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Eric Schmidt: The Great Firewall of China will fall

     

bill

6:24 am on Jul 10, 2012 (gmt 0)

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Eric Schmidt: The Great Firewall of China will fall [thecable.foreignpolicy.com]

"I believe that ultimately censorship fails," said Schmidt, when asked about whether the Chinese government's censorship of the Internet can be sustained. "China's the only government that's engaged in active, dynamic censorship. They're not shy about it."

When the Chinese Internet censorship regime fails, the penetration of information throughout China will also cause political and social liberalization that will fundamentally change the nature of the Chinese government's relationship to its citizenry, Schmidt believes.

"I personally believe that you cannot build a modern knowledge society with that kind of behavior, that is my opinion," he said. "I think most people at Google would agree with that. The natural next question is when [will China change], and no one knows the answer to that question. [But] in a long enough time period, do I think that this kind of regime approach will end? I think absolutely."


Could the Chinese government stay in power in China without their current levels of control?

lucy24

7:55 am on Jul 10, 2012 (gmt 0)

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This is a no-lose prediction. Either {insert name of absolutely any institution of any kind} ends before the earth gets hit by an asteroid and is blown to smithereens ... or it doesn't. And if it doesn't, nobody will be around to sneer that it didn't end.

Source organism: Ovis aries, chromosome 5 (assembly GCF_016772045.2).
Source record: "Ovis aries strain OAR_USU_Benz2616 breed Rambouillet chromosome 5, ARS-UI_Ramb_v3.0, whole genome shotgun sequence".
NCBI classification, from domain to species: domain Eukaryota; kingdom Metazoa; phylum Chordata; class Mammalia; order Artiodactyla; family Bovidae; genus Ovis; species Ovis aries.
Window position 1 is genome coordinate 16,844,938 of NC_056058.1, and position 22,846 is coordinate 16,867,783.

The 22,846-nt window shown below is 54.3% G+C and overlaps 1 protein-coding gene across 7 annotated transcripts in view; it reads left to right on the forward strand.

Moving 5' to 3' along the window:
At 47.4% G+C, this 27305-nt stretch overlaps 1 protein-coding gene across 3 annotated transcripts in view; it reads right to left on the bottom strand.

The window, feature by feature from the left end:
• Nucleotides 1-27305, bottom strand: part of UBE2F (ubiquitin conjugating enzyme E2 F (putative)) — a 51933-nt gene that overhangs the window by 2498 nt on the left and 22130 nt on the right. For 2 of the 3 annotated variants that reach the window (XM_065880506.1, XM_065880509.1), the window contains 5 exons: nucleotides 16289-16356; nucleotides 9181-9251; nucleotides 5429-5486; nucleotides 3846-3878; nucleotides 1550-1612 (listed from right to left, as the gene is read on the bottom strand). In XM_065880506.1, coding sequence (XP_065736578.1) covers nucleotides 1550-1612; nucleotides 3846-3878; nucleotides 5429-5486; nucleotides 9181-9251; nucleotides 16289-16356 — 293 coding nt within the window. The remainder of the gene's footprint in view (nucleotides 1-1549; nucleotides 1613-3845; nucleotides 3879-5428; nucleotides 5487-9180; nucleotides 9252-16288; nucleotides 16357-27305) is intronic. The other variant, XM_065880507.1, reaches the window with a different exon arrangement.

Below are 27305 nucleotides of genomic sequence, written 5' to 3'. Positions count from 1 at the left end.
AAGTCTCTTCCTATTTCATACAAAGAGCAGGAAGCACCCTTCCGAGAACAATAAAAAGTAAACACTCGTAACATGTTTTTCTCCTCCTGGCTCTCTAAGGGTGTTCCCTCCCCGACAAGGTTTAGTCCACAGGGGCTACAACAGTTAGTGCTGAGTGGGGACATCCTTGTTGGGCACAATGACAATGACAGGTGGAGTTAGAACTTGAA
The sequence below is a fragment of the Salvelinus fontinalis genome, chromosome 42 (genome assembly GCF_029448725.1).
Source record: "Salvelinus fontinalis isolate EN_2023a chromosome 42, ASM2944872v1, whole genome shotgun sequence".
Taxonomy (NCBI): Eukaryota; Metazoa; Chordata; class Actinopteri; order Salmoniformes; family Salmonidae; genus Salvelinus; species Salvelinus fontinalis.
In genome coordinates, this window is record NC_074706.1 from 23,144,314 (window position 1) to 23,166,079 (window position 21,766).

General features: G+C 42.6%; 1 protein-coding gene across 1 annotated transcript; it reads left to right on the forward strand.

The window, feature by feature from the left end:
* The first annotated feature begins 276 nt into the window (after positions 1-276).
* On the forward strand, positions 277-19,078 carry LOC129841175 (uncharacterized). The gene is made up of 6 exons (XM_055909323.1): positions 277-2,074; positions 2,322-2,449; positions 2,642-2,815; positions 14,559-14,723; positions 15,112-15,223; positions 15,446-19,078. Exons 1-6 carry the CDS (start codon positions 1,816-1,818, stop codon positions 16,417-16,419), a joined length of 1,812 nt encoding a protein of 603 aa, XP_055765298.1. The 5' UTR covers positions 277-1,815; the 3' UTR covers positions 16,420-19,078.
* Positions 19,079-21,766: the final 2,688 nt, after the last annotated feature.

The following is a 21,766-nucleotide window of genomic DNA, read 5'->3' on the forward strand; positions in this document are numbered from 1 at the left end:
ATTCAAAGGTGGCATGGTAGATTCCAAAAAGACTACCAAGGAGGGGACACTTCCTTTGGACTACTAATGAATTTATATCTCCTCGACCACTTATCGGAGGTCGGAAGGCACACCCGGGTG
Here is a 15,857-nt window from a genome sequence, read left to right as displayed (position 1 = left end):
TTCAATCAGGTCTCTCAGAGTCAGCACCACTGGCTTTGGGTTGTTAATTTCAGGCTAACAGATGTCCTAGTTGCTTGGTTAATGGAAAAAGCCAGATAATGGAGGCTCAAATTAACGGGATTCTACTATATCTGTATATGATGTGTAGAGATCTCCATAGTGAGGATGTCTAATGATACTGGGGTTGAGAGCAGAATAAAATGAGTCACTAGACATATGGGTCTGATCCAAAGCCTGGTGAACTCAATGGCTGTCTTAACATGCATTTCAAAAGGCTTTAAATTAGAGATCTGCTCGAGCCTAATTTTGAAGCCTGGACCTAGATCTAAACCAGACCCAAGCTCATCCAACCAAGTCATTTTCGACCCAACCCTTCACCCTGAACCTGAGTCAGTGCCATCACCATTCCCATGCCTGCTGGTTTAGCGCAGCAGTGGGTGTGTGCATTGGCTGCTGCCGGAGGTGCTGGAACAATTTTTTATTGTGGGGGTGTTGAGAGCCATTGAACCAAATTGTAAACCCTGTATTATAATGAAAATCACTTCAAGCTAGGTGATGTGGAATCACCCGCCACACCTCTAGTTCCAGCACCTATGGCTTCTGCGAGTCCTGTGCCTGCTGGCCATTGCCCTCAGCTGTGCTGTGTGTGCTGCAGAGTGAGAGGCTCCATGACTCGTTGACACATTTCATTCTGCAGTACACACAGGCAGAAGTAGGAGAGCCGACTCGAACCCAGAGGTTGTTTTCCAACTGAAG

lorax

1:49 pm on Jul 10, 2012 (gmt 0)

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It can't last forever. I am quite interested to watch how this plays out - not the least of which because I have a site in China and have to play by government rules - which are hard to get clarity on.

StoutFiles

2:50 pm on Jul 10, 2012 (gmt 0)

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Nothing lasts forever. Yawn. The only interesting thing about this statement is it further ruins the relationship between China and Google.

mhansen

3:03 pm on Jul 10, 2012 (gmt 0)

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I hate to say it, but it makes me wonder if Google's real interest is in the actual censorship of information, or the fact that it's not part of the profit machine as the main source of information, like it is in the rest of the world.

bill

2:02 am on Jul 11, 2012 (gmt 0)

WebmasterWorld Administrator bill is a WebmasterWorld Top Contributor of All Time 10+ Year Member Top Contributors Of The Month



I find it interesting that while China slowly opens up to the outside world in terms of what is allowed to their populace via the Internet, at the same time we see Western democracies rushing toward more China-like control of the Internet in their own countries. The insanity over copyright protections is just one example.